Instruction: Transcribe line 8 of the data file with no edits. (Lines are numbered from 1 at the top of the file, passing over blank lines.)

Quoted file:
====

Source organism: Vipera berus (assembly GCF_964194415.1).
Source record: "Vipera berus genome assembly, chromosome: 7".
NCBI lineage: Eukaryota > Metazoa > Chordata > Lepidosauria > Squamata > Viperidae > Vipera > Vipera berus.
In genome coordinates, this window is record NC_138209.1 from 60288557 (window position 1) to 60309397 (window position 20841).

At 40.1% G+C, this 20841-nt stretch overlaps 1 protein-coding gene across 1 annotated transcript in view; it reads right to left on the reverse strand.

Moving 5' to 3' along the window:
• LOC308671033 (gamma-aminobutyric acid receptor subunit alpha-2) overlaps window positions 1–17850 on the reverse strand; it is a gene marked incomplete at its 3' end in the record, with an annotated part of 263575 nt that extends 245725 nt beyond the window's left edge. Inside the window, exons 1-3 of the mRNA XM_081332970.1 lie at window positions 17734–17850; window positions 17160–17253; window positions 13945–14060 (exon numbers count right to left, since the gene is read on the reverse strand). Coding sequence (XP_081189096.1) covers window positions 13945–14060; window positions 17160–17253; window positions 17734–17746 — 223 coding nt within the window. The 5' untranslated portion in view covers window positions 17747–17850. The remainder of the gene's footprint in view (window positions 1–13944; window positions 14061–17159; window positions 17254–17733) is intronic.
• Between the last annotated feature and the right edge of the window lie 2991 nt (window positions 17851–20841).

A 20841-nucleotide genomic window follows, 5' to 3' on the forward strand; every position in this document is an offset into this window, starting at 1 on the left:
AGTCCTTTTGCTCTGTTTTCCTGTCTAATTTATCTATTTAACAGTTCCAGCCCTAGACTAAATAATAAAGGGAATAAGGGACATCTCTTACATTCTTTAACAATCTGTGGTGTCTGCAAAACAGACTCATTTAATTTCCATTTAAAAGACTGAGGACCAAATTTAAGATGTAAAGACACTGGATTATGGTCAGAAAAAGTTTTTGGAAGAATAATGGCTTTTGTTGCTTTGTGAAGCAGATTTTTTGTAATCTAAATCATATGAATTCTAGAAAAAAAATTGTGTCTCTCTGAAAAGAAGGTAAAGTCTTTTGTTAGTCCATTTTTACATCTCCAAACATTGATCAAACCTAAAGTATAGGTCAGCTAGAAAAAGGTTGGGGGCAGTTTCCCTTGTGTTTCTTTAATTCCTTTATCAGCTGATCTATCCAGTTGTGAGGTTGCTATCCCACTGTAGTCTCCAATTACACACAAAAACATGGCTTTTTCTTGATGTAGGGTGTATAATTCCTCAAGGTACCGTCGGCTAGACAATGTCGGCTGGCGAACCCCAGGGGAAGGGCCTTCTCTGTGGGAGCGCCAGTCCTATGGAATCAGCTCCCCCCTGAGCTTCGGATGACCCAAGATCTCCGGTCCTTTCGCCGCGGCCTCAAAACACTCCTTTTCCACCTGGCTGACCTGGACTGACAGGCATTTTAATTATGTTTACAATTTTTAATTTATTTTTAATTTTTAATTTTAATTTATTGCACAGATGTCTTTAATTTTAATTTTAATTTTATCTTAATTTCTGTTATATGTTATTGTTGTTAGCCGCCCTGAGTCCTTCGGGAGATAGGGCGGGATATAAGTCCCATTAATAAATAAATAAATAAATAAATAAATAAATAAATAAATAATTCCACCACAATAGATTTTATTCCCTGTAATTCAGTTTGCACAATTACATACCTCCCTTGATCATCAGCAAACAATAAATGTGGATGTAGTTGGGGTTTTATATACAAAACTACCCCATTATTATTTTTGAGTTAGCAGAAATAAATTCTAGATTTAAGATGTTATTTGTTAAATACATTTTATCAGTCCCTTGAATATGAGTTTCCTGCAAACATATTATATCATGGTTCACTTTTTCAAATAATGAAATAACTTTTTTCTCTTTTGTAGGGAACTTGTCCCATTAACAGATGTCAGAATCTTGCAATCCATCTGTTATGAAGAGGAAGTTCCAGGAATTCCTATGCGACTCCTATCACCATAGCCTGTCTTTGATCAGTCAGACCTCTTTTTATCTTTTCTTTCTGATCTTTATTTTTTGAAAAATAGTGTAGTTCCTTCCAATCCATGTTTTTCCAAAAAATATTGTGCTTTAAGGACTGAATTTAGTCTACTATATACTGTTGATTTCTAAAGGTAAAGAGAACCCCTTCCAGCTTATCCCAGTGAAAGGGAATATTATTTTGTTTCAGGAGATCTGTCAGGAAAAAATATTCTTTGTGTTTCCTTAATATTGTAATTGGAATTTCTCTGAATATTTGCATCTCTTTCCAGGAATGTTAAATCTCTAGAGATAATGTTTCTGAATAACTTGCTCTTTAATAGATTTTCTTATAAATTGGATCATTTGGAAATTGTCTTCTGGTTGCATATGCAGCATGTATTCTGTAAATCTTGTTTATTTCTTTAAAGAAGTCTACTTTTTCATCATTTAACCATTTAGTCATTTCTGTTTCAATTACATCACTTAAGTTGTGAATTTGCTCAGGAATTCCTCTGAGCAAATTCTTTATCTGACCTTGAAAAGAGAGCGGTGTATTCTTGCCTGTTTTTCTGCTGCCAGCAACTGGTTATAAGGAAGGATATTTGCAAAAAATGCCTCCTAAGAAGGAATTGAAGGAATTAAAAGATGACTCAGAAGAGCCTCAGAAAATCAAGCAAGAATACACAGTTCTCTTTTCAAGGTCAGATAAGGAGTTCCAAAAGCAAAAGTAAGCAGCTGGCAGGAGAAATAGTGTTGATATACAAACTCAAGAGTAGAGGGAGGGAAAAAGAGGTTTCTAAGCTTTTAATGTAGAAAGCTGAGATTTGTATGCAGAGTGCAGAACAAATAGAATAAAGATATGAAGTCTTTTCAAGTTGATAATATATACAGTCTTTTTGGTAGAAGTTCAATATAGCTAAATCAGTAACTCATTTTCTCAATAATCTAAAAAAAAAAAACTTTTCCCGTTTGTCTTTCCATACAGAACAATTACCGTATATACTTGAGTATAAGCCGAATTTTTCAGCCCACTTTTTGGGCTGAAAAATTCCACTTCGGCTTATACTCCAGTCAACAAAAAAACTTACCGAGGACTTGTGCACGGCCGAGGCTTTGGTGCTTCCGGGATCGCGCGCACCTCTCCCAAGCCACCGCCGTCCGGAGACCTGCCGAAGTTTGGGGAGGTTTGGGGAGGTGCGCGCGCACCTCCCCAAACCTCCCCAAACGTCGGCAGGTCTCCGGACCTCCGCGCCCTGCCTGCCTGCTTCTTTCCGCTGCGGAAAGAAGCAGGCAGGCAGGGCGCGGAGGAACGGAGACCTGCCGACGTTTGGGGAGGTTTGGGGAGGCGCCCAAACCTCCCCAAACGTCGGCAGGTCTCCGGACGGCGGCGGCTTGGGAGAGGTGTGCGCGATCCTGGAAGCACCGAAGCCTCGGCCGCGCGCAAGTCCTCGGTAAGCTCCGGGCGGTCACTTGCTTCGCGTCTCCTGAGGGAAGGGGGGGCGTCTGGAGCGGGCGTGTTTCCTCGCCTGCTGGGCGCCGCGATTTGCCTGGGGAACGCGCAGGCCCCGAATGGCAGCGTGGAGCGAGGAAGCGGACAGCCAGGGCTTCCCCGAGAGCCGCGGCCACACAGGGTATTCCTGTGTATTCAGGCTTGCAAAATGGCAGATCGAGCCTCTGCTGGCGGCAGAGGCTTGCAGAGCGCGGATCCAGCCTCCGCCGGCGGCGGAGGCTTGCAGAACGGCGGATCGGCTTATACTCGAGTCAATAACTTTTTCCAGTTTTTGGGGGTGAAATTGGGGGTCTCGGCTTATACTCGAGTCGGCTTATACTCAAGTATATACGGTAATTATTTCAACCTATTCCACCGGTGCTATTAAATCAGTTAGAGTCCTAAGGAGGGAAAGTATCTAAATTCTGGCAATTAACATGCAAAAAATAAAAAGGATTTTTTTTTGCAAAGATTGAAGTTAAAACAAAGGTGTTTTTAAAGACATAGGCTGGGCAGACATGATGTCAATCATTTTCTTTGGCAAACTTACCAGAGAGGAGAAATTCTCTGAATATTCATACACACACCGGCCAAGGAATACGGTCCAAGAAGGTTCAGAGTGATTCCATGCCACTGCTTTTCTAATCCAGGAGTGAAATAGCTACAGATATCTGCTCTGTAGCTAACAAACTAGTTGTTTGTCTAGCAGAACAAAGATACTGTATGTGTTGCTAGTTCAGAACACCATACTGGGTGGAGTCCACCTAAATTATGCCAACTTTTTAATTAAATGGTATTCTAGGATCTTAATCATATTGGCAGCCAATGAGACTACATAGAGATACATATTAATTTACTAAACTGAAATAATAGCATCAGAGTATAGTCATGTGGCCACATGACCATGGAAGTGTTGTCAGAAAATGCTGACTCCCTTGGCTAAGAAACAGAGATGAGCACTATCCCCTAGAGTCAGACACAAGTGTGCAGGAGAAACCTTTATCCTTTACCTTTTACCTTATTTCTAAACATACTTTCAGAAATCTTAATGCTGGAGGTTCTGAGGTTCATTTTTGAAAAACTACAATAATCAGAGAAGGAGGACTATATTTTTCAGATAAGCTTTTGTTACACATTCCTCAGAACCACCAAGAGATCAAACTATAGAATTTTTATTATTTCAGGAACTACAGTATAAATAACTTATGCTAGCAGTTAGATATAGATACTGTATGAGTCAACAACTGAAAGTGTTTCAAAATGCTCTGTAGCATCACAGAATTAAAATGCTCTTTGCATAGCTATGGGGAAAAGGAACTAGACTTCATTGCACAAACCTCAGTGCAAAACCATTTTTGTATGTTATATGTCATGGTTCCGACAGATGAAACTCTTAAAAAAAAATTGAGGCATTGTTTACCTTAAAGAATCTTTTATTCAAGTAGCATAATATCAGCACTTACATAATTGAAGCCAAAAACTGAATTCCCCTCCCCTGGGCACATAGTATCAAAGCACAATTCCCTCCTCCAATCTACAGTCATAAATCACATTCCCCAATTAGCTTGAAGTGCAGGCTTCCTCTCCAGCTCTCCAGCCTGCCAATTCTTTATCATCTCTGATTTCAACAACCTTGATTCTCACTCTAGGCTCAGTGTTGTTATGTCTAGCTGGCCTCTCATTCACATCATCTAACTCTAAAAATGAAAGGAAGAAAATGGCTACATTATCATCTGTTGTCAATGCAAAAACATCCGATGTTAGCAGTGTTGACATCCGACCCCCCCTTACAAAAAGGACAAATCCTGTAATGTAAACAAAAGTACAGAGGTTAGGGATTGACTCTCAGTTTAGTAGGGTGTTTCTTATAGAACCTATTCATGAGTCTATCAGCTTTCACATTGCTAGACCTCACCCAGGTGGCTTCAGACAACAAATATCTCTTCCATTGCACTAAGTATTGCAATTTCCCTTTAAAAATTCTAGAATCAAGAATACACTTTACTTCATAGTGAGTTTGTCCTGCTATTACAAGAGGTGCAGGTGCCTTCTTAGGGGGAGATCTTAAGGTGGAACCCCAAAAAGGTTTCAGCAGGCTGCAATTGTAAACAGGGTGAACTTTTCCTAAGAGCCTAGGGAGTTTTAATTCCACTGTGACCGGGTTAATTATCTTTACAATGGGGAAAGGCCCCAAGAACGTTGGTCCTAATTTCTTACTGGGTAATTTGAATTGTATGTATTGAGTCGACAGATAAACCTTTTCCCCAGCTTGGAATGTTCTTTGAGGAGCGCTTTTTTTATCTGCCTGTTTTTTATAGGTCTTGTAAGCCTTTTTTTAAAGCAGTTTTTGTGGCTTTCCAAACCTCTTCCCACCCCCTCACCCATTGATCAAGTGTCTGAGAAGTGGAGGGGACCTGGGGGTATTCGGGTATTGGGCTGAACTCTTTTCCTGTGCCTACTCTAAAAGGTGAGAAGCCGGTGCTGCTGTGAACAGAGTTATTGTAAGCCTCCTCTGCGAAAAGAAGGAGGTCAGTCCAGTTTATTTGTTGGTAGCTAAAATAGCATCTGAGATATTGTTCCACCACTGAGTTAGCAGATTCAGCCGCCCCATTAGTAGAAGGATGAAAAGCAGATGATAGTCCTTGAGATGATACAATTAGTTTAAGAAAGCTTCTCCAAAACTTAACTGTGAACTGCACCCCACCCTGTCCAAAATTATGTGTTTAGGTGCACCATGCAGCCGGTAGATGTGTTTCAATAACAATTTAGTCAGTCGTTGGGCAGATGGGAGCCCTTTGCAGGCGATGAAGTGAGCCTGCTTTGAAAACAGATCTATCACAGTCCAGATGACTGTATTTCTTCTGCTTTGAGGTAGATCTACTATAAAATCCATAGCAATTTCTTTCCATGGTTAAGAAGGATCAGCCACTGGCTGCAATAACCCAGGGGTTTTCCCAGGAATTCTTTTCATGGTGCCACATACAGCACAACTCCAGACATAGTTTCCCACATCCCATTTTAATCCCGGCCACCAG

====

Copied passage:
• Between the last annotated feature and the right edge of the window lie 2991 nt (window positions 17851–20841).